Topic: Financial Modeling
Startup Finance & Accounting 101: A crash course for founders :: with Veronica Sagastume
In this episode of Ventures, my guest Veronica Sagastume (https://www.linkedin.com/in/veronicalsagastume/) and I talk about all-things startup finance and accounting. From the perspective of what founders need to know, this episode ended up being a crash course in the various high-level aspects of bookkeeping, accounting, controller work, fractional CFO work, tax prep, legal considerations, and finance operating suggestions. Veronica’s firm (https://www.fortifiedaccounting.com/) works with funded, early stage startups and she makes a compelling pitch for why you should seriously consider hiring a firm rather than individuals in the early stages of your funded business.
I turned 40 this summer. I spent my 20s building businesses and my 30s investing in early stage founders. Here are a few things I’ve learned thus far.
Greetings to anyone else out there in the Oregon Trail Generation that is crossing (or has recently crossed) the 40 mark. :) We’re old enough to remember an analog world, but young enough to have grown up with the early days of the Internet. It’s been quite a ride thus far.
Startup Financial Modeling, Part 4: The Balance Sheet, Cash Flow, and Unit Economics
In the first three articles in this series, we looked at the big-picture motivation for startup financial modeling, why it’s important to start with your assumptions, and how to practically build your income statement and custom detail tabs. Today, we’ll finish off the series by examining how to construct the final components necessary to complete your model, including a quick discussion of unit economics and how to best keep your model updated.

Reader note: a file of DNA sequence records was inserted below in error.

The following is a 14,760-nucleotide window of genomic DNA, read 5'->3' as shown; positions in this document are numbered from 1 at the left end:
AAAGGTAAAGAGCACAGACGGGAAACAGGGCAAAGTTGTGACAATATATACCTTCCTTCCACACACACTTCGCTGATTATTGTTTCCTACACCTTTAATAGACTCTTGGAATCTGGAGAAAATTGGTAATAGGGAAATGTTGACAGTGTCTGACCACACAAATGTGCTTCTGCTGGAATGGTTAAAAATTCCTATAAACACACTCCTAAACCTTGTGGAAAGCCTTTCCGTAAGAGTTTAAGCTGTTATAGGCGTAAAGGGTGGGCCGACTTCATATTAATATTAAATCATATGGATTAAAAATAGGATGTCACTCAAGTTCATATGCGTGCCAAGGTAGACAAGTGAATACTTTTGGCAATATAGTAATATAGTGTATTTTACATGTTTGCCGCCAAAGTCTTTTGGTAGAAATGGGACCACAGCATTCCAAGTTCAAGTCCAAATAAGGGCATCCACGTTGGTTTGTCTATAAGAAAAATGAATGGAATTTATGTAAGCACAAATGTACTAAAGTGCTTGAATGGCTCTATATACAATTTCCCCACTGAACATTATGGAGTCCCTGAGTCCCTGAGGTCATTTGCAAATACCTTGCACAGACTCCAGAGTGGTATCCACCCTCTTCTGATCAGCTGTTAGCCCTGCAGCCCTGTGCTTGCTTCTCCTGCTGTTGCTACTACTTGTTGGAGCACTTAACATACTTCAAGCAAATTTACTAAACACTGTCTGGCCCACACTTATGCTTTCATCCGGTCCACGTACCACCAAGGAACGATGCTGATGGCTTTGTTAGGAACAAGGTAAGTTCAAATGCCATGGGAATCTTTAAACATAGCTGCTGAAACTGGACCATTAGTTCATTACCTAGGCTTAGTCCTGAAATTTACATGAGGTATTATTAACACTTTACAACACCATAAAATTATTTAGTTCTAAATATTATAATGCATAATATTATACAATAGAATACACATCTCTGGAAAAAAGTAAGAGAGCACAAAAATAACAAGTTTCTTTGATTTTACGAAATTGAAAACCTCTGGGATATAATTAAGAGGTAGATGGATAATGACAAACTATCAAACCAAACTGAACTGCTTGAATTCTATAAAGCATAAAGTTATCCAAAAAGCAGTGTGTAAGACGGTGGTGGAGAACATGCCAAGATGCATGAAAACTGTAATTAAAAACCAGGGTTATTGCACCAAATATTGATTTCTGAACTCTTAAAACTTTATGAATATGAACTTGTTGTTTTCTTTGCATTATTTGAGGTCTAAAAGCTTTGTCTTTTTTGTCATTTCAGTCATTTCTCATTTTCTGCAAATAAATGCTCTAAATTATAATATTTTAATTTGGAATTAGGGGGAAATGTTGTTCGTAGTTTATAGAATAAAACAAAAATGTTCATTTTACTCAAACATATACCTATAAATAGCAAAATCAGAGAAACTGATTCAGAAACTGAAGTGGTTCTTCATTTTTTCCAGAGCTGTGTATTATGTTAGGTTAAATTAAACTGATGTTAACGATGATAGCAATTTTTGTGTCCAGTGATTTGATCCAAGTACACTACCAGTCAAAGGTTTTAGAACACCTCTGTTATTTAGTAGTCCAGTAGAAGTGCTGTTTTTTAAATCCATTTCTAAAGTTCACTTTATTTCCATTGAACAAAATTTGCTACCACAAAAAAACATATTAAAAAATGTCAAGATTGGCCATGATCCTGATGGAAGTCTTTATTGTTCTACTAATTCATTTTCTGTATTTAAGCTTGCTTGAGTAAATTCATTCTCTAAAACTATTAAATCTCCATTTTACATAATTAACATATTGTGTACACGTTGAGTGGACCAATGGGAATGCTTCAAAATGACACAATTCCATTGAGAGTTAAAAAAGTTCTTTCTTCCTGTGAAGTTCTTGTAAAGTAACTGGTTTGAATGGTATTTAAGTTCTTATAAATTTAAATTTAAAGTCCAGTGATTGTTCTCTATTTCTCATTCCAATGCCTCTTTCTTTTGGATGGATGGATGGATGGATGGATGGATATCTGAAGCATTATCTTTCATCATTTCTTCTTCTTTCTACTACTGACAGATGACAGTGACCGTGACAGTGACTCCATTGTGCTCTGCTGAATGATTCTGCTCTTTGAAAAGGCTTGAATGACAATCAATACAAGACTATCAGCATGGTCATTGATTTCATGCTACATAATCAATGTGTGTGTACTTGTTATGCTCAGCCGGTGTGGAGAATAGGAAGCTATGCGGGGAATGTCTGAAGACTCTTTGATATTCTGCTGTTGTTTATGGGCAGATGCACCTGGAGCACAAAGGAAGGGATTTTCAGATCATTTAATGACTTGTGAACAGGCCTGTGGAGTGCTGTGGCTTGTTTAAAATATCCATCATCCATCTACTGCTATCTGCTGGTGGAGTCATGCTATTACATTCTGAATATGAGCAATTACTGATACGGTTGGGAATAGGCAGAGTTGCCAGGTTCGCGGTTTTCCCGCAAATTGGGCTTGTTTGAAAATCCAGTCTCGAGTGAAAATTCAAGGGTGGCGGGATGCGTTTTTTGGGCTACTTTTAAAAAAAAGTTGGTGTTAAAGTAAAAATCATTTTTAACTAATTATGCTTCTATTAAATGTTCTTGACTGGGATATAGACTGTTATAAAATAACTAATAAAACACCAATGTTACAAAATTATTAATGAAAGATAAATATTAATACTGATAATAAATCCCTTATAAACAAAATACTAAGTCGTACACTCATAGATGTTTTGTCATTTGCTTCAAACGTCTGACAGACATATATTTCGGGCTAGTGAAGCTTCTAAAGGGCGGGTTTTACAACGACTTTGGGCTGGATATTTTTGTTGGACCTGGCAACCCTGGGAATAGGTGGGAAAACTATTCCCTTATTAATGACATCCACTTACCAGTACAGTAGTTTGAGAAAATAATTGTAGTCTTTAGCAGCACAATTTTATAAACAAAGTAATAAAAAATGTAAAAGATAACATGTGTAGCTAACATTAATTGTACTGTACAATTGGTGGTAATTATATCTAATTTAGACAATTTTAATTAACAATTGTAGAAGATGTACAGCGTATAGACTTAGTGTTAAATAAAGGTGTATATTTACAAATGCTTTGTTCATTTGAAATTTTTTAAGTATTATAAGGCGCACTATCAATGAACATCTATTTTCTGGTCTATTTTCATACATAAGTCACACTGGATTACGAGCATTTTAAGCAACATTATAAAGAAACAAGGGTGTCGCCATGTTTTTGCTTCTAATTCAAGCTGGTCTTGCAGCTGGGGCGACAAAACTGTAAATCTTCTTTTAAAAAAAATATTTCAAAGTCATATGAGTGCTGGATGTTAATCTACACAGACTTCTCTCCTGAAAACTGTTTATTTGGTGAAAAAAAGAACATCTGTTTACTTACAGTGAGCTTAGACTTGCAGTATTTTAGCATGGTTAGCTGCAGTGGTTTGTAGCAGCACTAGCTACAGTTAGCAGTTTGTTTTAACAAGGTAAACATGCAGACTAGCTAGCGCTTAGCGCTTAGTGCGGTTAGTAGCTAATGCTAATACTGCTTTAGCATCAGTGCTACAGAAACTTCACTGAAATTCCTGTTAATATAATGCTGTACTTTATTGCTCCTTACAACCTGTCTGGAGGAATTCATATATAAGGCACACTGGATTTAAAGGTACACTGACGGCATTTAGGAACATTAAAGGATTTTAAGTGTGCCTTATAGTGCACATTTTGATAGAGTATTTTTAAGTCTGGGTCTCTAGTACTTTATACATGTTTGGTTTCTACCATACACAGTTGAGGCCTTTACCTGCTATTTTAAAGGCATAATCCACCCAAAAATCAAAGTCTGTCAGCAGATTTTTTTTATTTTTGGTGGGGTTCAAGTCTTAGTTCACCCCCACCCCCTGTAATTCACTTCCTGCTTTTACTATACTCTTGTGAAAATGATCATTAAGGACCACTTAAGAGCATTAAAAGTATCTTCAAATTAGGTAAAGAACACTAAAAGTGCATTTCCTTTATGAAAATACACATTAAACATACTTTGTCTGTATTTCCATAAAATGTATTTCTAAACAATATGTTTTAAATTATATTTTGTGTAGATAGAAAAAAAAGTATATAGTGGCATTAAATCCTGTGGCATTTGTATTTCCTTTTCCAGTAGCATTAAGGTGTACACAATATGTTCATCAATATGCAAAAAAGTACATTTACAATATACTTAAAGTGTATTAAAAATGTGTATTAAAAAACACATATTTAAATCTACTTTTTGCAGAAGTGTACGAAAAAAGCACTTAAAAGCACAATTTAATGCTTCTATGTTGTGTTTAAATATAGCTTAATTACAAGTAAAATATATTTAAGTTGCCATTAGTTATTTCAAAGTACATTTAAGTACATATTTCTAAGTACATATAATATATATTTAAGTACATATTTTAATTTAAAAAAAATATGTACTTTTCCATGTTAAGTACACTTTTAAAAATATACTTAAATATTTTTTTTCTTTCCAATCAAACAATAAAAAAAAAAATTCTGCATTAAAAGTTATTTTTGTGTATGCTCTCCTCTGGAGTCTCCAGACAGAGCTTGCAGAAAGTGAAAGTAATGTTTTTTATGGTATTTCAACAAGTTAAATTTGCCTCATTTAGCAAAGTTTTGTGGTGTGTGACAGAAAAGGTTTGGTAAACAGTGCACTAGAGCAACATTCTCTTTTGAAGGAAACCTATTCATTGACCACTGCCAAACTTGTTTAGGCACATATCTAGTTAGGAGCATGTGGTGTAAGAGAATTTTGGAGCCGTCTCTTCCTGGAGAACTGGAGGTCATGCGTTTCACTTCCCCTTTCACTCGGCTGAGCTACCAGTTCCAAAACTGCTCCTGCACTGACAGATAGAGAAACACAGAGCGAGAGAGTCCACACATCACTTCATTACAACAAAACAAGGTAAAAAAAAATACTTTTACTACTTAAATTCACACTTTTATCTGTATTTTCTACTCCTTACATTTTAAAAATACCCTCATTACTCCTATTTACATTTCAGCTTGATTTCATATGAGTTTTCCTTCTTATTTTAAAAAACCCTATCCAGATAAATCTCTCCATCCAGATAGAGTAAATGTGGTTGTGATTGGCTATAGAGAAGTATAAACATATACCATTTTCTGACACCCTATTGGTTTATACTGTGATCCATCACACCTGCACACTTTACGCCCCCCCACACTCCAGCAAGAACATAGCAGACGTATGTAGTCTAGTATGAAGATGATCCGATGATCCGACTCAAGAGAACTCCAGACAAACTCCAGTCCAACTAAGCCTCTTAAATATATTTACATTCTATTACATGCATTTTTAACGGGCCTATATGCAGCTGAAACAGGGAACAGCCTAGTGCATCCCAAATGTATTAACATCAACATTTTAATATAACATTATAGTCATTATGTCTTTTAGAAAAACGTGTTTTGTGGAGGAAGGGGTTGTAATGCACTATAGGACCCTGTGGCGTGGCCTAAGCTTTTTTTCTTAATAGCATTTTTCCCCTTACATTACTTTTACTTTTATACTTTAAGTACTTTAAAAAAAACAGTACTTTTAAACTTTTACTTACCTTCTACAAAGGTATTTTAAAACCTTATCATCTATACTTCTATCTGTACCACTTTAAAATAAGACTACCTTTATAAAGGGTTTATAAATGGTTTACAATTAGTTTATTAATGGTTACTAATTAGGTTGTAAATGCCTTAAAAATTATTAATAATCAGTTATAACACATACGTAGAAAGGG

Startup Financial Modeling, Part 3: The Income Statement and Custom Detail Tabs
In the first two posts in this series, we examined why building a financial model for your startup is important and how to practically get started with your assumptions tab. Today, we’ll continue by diving into the income statement and supporting tabs used to calculate your projected revenue and expenses.
Startup Financial Modeling, Part 2: Start with Your Assumptions
In the previous post of this series we described what financial modeling is and why it is important for startup founders to build their own models from scratch. Today, we’ll begin by diving into how to practically start building a financial model.
Startup Financial Modeling, Part 1: What is a Financial Model?
Our plan is to break this out into a four-part series and guide you through the components necessary for building your own financial model from scratch: Part 1: The why and what of financial modeling // Part 2: Assumptions // Part 3: Income statement and custom detail tabs // Part 4: Cash flow, balance sheet, and keeping the model updated.